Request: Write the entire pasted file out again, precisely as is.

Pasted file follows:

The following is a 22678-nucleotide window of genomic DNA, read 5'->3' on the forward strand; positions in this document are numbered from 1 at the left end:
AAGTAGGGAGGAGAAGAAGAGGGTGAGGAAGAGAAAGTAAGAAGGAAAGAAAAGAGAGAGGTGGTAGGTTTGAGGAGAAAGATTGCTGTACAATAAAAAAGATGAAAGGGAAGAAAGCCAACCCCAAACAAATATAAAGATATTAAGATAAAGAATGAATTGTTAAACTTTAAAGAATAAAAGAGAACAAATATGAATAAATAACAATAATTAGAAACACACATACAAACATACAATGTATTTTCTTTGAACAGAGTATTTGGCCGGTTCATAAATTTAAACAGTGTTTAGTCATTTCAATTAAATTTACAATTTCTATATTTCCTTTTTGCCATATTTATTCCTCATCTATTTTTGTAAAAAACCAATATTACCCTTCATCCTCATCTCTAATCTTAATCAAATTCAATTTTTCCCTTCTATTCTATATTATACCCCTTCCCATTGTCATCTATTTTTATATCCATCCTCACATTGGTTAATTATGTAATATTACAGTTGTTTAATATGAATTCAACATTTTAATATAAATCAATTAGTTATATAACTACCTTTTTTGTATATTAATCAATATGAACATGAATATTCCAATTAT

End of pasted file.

The following is a 22678-nucleotide window of genomic DNA, read 5'->3' on the forward strand; positions in this document are numbered from 1 at the left end:
AAGTAGGGAGGAGAAGAAGAGGGTGAGGAAGAGAAAGTAAGAAGGAAAGAAAAGAGAGAGGTGGTAGGTTTGAGGAGAAAGATTGCTGTACAATAAAAAAGATGAAAGGGAAGAAAGCCAACCCCAAACAAATATAAAGATATTAAGATAAAGAATGAATTGTTAAACTTTAAAGAATAAAAGAGAACAAATATGAATAAATAACAATAATTAGAAACACACATACAAACATACAATGTATTTTCTTTGAACAGAGTATTTGGCCGGTTCATAAATTTAAACAGTGTTTAGTCATTTCAATTAAATTTACAATTTCTATATTTCCTTTTTGCCATATTTATTCCTCATCTATTTTTGTAAAAAACCAATATTACCCTTCATCCTCATCTCTAATCTTAATCAAATTCAATTTTTCCCTTCTATTCTATATTATACCCCTTCCCATTGTCATCTATTTTTATATCCATCCTCACATTGGTTAATTATGTAATATTACAGTTGTTTAATATGAATTCAACATTTTAATATAAATCAATTAGTTATATAACTACCTTTTTTGTATATTAATCAATATGAACATGAATATTCCAATTAT